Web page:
The mighty Memphis-based Stax label wasn’t particularly noted for its vocal groups. The label boasted countless chest beating soul men and heart-rending soulstresses, but harmony groups…. well not that many. There was, of course, the Mad Lads and the Astors (whose ‘Candy’ stands as one of Stax’s greatest recordings) and then, after decamping from Detroit, the Dramatics flew the group banner over McLemore Avenue. There was, however, a fourth Stax vocal group … a group that enjoyed a longish tenure at the label, but, for all kinds of reasons they never broke out and remain largely unknown save to hard core soul collectors.
This fourth group were all local Memphis boys – the Newcomers. Bertram and Randy Brown, Terry Bartlett and William Sumlin came together in their teens and joined Stax in 1969 but between then and 1974 the label issued just 11 tracks on them. UK reissue label, Ace, have here gathered them all together and along with 13 recently discovered masters and demos we have, at long last, a full album on the Newcomers.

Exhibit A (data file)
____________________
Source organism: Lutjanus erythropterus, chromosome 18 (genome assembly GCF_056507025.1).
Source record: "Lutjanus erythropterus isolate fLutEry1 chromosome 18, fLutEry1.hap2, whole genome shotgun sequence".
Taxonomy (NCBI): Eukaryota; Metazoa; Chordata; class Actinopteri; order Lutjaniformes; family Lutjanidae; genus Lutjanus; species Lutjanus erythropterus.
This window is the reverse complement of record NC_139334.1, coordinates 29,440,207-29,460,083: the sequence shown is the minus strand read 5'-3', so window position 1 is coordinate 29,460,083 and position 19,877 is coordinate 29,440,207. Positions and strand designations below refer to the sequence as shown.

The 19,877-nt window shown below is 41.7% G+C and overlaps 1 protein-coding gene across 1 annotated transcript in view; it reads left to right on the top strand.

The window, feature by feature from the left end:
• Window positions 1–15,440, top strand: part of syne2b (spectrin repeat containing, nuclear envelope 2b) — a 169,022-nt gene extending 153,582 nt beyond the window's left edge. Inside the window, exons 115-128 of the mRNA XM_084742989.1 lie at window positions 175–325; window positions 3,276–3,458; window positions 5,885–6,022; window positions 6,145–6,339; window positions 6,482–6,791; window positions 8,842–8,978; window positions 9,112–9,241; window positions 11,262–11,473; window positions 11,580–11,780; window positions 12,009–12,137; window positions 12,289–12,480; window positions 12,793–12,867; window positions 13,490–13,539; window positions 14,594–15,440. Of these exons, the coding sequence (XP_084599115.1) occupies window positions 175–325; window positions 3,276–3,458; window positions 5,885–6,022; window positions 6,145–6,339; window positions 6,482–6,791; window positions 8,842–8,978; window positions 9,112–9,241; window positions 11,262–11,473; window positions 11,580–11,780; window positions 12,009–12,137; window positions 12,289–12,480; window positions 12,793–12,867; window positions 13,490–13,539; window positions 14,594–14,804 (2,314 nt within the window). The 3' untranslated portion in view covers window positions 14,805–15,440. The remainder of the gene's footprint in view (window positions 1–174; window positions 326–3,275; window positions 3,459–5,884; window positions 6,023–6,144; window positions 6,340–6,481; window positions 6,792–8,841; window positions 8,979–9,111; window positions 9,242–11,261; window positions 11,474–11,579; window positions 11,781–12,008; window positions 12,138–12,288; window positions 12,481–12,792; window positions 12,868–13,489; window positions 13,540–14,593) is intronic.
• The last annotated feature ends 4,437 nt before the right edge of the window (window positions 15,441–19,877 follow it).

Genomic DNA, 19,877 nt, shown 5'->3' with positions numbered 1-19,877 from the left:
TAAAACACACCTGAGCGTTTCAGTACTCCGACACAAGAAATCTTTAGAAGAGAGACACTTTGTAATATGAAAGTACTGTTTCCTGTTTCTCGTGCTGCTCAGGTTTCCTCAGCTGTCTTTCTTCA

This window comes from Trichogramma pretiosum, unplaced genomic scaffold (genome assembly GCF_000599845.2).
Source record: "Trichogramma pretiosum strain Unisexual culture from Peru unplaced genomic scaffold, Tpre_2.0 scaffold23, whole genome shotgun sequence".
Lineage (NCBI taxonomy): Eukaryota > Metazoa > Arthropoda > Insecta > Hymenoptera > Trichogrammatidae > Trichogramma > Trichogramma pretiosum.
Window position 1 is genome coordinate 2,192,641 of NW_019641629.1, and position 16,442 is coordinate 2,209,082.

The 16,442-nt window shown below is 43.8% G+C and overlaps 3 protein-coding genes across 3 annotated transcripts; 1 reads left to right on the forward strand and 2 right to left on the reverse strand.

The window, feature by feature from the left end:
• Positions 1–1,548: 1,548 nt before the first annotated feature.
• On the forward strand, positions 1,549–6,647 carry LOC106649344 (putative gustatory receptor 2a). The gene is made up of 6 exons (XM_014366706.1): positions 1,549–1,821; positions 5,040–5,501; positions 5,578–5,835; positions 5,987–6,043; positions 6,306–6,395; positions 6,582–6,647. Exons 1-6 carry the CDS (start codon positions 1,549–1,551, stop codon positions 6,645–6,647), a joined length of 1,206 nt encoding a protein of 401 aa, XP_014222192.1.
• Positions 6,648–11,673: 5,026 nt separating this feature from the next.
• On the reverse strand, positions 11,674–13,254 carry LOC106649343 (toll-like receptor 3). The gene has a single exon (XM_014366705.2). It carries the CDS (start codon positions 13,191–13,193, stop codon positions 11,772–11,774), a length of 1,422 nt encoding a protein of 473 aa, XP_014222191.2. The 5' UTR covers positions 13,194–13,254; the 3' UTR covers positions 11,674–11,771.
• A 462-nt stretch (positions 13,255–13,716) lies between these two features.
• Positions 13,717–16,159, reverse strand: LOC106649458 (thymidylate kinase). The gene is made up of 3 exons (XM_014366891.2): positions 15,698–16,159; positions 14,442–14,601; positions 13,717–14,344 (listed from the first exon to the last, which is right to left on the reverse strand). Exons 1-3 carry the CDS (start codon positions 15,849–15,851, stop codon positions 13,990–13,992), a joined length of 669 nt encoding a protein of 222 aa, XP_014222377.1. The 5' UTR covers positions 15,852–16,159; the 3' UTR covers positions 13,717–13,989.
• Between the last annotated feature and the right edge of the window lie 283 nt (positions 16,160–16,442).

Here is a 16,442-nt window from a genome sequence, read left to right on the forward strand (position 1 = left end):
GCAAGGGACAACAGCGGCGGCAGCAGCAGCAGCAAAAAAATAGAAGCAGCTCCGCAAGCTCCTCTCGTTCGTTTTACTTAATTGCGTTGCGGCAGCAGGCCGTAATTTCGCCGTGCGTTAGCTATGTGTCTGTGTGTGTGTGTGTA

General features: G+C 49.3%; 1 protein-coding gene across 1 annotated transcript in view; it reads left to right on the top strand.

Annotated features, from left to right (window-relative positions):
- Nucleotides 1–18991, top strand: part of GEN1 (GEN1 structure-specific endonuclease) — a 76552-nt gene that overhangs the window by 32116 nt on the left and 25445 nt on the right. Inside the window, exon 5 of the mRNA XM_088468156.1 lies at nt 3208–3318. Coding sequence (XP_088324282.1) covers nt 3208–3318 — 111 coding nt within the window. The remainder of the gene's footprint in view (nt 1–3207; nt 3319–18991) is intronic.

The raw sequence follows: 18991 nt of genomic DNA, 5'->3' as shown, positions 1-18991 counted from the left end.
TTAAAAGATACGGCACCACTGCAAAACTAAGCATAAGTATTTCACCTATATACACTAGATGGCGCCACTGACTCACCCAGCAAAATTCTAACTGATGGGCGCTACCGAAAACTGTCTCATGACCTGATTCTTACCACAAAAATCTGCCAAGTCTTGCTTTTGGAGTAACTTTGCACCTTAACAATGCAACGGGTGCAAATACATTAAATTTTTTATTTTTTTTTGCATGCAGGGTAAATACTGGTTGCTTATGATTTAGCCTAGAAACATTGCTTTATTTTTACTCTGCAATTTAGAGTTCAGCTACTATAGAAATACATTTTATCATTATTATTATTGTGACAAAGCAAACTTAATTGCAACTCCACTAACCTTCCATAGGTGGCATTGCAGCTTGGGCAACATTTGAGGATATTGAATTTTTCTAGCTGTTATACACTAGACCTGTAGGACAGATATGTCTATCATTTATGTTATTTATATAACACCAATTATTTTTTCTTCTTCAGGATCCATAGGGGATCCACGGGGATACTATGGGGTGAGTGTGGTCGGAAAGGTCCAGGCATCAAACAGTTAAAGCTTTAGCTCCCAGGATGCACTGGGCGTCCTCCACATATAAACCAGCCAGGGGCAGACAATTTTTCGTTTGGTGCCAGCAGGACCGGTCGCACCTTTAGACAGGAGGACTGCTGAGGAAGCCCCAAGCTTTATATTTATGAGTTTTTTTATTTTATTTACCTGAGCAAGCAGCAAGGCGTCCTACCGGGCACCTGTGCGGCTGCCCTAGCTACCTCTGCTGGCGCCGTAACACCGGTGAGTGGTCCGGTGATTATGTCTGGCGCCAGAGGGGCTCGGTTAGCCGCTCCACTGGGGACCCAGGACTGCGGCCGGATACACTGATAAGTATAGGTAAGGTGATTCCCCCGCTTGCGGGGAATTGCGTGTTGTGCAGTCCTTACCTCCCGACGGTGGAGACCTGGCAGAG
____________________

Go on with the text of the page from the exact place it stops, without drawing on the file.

Musically the Newcomers come across as a classic harmony group but with a soulful muscle bred in the South. Their biggest hit though was oddly untypical. 1971’s ‘Pin The Tail On The Donkey’ was a blatant Stax attempt to recreate the sound of the Jackson 5. It rose to #28 on the R&B charts but the much delayed follow up – more novelty in the form of a cover of ‘The Martian Hop’ flopped. The B-side to that one, by the way, was another throwaway novelty – ‘Humpty Dumpty’.
Much, much better was 1974’s ‘Keep An Eye On Your Close Friends’. The Homer banks song is a tough dancer and the same writer’s ‘The Whole World’s A Picture Show’ is another album standout here. Of the previously unreleased material ‘I Don’t Want To Lose You’ is outstanding – a great late period Stax outing.
On a biographic note, anoraks will know that Randy Brown left the Newcomers in 1970 for a moderately successful solo career. Brown fans can catch up on his early career here and at the same time enjoy a long neglected chapter in Stax’s history.